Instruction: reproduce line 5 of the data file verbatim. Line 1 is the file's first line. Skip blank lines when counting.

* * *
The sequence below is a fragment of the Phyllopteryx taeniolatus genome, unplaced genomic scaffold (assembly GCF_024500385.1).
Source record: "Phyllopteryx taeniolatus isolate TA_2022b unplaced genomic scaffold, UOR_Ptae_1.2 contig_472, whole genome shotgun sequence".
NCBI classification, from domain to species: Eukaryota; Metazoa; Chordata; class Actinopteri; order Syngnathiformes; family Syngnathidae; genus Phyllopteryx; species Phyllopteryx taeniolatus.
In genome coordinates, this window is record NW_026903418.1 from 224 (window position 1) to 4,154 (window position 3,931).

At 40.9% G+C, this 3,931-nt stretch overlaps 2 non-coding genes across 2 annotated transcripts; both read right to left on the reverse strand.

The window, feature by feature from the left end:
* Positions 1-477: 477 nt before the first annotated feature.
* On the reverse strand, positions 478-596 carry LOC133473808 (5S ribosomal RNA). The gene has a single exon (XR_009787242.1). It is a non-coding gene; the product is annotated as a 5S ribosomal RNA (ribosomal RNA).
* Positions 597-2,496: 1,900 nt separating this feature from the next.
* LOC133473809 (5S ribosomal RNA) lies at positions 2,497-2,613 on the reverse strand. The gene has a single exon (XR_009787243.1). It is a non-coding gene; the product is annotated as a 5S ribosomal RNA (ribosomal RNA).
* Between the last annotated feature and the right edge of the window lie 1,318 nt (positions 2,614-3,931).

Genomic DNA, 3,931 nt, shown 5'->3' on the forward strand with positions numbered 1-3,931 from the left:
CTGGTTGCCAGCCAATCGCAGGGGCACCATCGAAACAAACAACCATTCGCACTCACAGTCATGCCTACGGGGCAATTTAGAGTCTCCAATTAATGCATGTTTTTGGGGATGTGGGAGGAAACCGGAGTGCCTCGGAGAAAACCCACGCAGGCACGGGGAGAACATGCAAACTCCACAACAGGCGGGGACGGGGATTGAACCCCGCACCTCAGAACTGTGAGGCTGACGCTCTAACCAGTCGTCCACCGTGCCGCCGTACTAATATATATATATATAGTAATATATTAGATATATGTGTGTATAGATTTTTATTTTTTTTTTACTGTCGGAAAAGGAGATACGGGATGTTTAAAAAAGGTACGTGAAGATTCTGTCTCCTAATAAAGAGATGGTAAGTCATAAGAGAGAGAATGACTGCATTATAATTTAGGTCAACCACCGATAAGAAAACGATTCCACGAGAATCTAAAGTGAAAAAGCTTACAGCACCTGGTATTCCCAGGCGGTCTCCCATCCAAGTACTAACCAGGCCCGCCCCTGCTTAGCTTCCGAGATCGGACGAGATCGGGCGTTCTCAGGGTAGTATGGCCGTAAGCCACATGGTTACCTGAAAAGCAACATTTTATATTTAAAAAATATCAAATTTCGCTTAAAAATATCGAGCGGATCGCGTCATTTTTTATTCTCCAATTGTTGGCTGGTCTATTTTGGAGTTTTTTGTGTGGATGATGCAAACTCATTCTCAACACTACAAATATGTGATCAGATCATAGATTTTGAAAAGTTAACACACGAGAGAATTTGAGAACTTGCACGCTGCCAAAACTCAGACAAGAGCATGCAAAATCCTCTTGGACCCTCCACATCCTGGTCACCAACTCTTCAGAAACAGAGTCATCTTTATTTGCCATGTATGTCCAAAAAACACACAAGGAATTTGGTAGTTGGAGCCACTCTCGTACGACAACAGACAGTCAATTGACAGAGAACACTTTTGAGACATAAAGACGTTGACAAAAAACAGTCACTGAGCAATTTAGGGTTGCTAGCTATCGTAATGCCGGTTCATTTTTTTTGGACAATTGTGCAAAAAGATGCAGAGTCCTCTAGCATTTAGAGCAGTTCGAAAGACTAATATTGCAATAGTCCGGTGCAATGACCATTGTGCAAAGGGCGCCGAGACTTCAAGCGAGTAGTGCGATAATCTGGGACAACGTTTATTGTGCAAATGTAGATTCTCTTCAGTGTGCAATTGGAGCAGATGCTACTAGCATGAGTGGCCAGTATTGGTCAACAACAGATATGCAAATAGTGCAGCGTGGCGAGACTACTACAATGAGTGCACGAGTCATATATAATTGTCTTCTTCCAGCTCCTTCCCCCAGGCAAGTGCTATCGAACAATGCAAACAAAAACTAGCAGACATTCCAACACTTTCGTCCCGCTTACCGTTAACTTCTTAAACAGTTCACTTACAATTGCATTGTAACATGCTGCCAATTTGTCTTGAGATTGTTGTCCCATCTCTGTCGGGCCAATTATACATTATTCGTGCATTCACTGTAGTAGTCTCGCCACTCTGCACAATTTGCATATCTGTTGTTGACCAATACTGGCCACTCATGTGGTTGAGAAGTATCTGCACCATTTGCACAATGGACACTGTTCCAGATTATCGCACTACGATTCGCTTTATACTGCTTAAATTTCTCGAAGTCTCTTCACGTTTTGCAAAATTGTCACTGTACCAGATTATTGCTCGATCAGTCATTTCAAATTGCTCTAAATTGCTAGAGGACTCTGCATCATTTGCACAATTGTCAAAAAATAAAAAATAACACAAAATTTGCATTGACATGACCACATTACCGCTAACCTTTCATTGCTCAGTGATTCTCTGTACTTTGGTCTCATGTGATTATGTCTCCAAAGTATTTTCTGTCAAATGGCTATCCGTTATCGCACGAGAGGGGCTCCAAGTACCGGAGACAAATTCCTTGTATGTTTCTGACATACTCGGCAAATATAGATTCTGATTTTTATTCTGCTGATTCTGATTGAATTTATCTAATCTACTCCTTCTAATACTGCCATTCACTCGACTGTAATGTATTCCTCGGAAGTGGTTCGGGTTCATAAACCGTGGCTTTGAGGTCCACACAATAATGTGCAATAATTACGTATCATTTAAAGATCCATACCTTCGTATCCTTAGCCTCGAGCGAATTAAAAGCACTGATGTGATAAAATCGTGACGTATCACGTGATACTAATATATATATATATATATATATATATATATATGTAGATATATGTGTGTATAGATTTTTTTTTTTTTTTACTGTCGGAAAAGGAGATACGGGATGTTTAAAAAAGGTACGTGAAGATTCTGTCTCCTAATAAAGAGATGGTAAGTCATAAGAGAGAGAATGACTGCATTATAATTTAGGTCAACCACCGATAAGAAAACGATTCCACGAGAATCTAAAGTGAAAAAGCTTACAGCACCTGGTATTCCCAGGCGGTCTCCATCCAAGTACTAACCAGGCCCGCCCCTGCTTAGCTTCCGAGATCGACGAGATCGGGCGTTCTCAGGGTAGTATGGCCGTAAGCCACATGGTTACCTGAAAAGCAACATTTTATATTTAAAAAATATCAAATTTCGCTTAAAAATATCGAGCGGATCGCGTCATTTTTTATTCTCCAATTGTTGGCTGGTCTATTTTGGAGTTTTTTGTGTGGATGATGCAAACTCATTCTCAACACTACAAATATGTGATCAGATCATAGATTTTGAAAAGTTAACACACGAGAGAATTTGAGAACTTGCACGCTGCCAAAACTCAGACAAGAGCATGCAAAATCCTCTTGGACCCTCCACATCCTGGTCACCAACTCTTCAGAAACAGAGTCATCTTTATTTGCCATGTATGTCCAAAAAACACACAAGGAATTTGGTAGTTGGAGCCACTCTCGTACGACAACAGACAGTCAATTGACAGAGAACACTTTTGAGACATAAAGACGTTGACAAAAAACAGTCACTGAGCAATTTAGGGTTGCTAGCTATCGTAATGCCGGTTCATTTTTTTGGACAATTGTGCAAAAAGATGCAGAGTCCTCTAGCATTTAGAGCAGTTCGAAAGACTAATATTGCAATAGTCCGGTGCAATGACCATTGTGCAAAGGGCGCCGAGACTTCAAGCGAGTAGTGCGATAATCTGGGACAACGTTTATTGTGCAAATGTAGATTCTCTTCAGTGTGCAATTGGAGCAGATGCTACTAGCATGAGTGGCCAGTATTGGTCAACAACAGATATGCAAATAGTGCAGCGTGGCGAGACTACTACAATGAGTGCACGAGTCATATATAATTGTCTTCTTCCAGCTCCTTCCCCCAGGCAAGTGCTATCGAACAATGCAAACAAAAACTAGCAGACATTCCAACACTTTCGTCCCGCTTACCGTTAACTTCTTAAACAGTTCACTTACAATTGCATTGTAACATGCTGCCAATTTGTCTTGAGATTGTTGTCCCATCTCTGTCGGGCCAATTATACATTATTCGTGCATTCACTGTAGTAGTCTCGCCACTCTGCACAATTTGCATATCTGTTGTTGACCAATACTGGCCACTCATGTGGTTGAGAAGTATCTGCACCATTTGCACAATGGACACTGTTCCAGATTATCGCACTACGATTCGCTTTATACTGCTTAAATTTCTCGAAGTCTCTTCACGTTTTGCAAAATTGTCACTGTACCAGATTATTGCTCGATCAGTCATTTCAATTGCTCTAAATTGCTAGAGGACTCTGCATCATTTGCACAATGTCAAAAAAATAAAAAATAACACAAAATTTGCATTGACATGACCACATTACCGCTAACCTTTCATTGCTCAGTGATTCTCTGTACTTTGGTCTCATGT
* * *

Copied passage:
At 40.9% G+C, this 3,931-nt stretch overlaps 2 non-coding genes across 2 annotated transcripts; both read right to left on the reverse strand.